2. Bhote, Keki R. and Bhote, Adi K., World Class Quality Using Design of Experiments to Make It Happen, American Management Association, January 4, 2000.
  3. Deming, W. Edwards, Out of the Crisis, The MIT Press, 1982.
  4. Martin, Tripp, “Shewhart Charts and Pre-Control: Rivals or Teammates?” Annual Quality Congress,
    May 1992, asq.org/qic/display-item/index.html?item=9811.
  5. Wheeler, Donald J. and Chambers, David S., Understanding Statistical Process Control, SPC Press, 1992.

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Comments 4

  1. Mike Carnell

    This article has left me with very mixed feelings about what will happen if someone with very little experience takes it at face value. Normally I don’t prefer to not get involved to deeply in these tool issues. Most of these isolated tool discussions absolutely flies in the face of what Deming referred to as profound knowledge.

    First, using pre-control in a machine setup process has been done for years. Pre-control becomes very useful there because without a process that forces people to setup to a target rather than a range (USL to LSL) a process can turned over to production with it set to operate just within a specification. Using a Pre-control chart will force that setup to the center of the specification. The idea being if I am setting up and just measuring a few parts I am ignoring the distribution around that particular point. If I setup right on a specification limit on a normally distributed process I should expect 50% defects. Even using Pre-Control and forcing the setup to the center of the spec and not having knowledge of the std. dev. I still run the risk of building defects because I have no knowledge of capability.

    Second issue is you state “Control chart philosophy more closely follows the Taguchi Loss Function even though control charts were developed in the 1920s and the Taguchi Loss Function was not introduced until the 1960s.” The problem is “more closely follows.” The article doesn’t specifically state that the specification range is being used as a target but it does imply it. Your diagram of the Taguchi Loss Function is correct in that it shows it as a point. Anytime I produce something other than that point then there is a loss imparted to society even when I am within the specification limits.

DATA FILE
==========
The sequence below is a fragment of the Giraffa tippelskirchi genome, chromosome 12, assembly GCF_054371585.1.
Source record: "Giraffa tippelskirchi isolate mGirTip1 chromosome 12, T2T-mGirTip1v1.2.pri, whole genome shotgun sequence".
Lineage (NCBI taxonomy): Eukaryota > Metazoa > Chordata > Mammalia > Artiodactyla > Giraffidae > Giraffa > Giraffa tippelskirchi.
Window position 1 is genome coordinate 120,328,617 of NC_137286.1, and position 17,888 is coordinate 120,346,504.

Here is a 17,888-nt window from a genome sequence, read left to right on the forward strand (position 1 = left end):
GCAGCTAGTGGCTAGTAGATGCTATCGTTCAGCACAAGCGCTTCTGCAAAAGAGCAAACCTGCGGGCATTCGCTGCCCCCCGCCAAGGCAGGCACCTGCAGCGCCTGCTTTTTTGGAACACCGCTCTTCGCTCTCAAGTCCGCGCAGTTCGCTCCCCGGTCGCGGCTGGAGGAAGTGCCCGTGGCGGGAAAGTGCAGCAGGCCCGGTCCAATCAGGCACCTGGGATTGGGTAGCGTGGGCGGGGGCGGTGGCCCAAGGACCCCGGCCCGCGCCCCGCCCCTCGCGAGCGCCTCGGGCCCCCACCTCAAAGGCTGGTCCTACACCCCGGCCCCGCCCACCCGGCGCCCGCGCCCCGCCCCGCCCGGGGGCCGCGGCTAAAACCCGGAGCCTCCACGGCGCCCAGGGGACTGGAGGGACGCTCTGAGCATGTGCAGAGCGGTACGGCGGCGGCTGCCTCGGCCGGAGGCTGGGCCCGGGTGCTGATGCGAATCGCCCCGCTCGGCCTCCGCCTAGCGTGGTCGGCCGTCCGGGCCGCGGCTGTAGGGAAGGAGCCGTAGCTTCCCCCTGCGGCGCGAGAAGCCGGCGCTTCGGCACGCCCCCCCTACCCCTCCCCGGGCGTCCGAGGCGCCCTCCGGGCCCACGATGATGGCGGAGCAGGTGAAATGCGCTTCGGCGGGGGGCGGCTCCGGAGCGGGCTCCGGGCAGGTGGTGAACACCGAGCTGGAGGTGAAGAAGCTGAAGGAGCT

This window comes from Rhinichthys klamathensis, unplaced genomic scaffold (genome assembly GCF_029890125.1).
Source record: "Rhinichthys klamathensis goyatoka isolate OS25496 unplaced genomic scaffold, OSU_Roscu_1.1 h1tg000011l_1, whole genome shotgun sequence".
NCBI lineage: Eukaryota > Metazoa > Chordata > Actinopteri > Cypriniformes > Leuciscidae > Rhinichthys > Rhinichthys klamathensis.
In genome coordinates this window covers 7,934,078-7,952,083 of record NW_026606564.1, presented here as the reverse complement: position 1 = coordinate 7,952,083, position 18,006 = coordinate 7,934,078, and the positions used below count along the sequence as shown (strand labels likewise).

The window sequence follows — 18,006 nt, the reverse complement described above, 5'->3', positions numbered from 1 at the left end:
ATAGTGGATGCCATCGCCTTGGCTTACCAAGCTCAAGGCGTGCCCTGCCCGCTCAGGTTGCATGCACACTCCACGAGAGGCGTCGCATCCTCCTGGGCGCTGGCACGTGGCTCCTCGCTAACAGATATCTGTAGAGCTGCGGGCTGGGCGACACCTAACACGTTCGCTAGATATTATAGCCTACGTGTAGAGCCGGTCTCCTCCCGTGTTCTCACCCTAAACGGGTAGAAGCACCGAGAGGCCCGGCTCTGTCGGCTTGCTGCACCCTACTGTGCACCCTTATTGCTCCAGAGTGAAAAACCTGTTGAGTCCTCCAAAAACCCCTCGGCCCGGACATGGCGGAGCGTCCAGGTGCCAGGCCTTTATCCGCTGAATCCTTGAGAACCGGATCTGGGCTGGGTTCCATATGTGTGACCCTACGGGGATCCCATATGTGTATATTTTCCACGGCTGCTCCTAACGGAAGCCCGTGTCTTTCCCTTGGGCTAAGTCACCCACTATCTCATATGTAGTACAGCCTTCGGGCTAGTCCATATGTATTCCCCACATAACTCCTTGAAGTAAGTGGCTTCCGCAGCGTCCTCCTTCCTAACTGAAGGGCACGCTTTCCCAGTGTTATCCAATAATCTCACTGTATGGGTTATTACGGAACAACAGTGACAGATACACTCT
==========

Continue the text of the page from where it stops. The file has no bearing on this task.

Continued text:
Let’s use gold plating to demonstrate the issue because it is easiest for people to understand the loss. I was required to plate gold within a specification. Any place within that specification was acceptable to the customer. That doesn’t mean that it automatically becomes my target based on the business I am working for. The most profitable point is the LSL as a mean and a std. dev. of zero. That isn’t going to happen but it is the ideal target. So operationally what is the target? It has to be somewhere within the spec but how do I determine the target? I don’t want to get into the shift vs no shift discussion but it could be something between 3-6 std. deviations from the specification. That leaves you suboptimal to the Taguchi loss function (the loss imparted to society) but still in control (assuming the process is in control to begin with). The job then becomes reducing the std. dev. and shifting the process towards the LSL. I am not sure at this point why there was no discussion of Cpm or for old timers Cpt which is basically capability to hit a target. In most manufacturing situations the difference in the target can be invisible to the people on the commercial side of the business but when it comes to gold the difference shows up very quickly. At that time my sector VP stated “I can drive a Lincoln Continental off a bridge every day for what you scrap.” Obviously it left an impression since I still can see him saying that almost 25 years later.

    Basically a big part of this discussion that is missing is the effects of variation. When I am using a Pre-control chart and just an X-bar chart I am ignoring the issue of variation. measures of central tendency tend to be knob variables. Shifting a process location should be relatively easy. There is also the effect of hetero and homoscedasticity. Unless you are paying attention to the variation tweaking can have a large amount of ancillary effects that you may or may not understand.

    The whole drive around Six Sigma was to stop focusing on the average and to understand the effects of variation. As much as I am an advocate of pre-control for machine setup There is more to running an efficient process than setup. With todays technology even control charts have some serious limitations. Something as simple as bottle filling could be control charted but when you look at line speeds in the time it takes to pull samples, make measurements, plot points and react you will have a disaster on your hands.

    Basically as technology is advancing it is so easy to build intelligence into a process a lot of things have gone the way of the Dodo bird. The whole idea of turning your profitability and efficiency over to a chart can be particularly risky. Doing it without thoroughly understanding a process is even more risky.

    Just my opinion.

  2. Keller

    Despite the tease at the beginning, I’m glad to read the conclusion that pre-control charts are generally not recommended. Yet, there are a couple of issues that should be noted: